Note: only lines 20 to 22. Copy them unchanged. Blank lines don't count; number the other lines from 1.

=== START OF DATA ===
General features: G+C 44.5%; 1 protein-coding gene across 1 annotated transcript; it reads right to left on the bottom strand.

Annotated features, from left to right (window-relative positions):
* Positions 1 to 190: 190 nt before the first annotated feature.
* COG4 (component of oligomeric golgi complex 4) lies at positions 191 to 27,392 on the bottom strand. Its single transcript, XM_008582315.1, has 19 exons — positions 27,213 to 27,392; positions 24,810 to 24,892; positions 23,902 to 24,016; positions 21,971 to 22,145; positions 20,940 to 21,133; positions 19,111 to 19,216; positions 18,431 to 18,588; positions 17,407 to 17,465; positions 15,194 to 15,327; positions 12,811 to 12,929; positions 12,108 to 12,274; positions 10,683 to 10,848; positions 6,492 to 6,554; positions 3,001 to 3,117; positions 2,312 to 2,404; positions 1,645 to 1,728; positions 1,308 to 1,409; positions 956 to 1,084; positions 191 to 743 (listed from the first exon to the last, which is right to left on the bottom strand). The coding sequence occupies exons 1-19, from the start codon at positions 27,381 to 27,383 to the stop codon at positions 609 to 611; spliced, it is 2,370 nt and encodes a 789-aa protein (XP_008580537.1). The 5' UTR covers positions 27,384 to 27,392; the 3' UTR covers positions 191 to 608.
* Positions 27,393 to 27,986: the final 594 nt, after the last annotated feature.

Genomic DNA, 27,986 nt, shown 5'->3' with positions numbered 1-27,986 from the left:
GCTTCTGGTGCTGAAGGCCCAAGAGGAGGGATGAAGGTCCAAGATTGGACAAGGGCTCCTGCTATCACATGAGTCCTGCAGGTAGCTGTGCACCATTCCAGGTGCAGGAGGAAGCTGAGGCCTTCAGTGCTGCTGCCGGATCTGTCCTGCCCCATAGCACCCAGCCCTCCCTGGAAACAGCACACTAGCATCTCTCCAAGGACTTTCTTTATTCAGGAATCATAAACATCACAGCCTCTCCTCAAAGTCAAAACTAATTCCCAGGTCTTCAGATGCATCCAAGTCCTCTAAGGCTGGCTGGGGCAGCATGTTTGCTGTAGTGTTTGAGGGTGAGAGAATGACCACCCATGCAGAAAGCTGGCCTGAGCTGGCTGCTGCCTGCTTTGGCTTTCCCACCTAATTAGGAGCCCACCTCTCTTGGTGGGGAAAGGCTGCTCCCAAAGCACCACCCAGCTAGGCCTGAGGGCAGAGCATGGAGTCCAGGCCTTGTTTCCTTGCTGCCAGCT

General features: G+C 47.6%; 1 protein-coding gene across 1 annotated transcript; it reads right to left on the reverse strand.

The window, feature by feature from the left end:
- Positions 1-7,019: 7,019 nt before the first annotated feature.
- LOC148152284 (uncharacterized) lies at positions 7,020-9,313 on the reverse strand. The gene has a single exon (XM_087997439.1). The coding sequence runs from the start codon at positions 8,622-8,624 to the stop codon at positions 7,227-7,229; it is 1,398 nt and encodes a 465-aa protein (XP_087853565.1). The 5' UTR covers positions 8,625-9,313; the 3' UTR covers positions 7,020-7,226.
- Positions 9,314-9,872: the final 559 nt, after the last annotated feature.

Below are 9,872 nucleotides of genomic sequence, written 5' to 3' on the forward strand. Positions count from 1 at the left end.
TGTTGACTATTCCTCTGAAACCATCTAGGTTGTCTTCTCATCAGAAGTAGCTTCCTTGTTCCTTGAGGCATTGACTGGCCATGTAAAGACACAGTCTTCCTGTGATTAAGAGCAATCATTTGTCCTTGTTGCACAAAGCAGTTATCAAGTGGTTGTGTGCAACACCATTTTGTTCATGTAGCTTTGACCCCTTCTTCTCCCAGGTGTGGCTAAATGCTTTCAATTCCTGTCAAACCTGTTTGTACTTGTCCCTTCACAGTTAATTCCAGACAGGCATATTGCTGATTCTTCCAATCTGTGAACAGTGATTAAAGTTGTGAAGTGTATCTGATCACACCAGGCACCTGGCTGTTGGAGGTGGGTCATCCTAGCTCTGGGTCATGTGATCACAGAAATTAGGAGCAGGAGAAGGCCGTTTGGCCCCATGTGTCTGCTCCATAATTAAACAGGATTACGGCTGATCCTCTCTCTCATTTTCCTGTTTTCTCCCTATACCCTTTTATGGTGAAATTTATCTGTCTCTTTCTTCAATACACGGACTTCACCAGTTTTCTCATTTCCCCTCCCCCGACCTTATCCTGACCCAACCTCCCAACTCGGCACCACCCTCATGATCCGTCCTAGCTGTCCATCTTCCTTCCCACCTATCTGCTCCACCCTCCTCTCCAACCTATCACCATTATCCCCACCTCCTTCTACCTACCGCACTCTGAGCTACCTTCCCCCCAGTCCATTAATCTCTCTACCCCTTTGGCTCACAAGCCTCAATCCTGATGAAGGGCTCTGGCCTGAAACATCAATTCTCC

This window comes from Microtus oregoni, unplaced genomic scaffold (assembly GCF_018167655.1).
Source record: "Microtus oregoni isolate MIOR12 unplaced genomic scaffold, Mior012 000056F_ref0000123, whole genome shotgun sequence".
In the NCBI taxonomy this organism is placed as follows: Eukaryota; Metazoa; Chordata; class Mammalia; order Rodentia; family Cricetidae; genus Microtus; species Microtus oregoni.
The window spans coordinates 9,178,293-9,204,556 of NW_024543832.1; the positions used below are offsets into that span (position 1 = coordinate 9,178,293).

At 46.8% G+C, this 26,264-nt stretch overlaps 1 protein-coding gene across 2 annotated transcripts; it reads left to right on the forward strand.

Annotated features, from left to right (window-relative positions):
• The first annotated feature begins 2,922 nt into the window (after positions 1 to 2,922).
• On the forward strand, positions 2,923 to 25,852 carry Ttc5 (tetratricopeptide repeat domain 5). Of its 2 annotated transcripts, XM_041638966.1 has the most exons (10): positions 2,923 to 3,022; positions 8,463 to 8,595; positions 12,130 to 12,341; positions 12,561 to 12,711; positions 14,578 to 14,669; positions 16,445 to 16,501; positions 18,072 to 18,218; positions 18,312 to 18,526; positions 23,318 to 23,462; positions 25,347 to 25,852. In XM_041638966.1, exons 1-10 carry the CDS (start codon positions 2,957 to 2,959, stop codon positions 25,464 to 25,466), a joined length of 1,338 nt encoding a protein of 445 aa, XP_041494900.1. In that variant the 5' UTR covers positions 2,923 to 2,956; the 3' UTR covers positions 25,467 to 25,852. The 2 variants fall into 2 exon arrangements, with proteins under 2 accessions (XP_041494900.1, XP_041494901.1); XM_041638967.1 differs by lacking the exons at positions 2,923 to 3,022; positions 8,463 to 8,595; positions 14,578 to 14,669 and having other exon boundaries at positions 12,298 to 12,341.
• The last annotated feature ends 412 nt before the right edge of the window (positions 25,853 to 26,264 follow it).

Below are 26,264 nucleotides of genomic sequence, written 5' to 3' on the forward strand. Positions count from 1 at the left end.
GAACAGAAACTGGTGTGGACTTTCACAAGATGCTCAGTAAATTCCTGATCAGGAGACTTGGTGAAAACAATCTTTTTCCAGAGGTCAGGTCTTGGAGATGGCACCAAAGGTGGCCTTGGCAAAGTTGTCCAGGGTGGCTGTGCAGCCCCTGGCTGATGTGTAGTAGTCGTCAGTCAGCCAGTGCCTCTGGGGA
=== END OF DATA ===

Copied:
Annotated features, from left to right (window-relative positions):
• The first annotated feature begins 2,922 nt into the window (after positions 1 to 2,922).
• On the forward strand, positions 2,923 to 25,852 carry Ttc5 (tetratricopeptide repeat domain 5). Of its 2 annotated transcripts, XM_041638966.1 has the most exons (10): positions 2,923 to 3,022; positions 8,463 to 8,595; positions 12,130 to 12,341; positions 12,561 to 12,711; positions 14,578 to 14,669; positions 16,445 to 16,501; positions 18,072 to 18,218; positions 18,312 to 18,526; positions 23,318 to 23,462; positions 25,347 to 25,852. In XM_041638966.1, exons 1-10 carry the CDS (start codon positions 2,957 to 2,959, stop codon positions 25,464 to 25,466), a joined length of 1,338 nt encoding a protein of 445 aa, XP_041494900.1. In that variant the 5' UTR covers positions 2,923 to 2,956; the 3' UTR covers positions 25,467 to 25,852. The 2 variants fall into 2 exon arrangements, with proteins under 2 accessions (XP_041494900.1, XP_041494901.1); XM_041638967.1 differs by lacking the exons at positions 2,923 to 3,022; positions 8,463 to 8,595; positions 14,578 to 14,669 and having other exon boundaries at positions 12,298 to 12,341.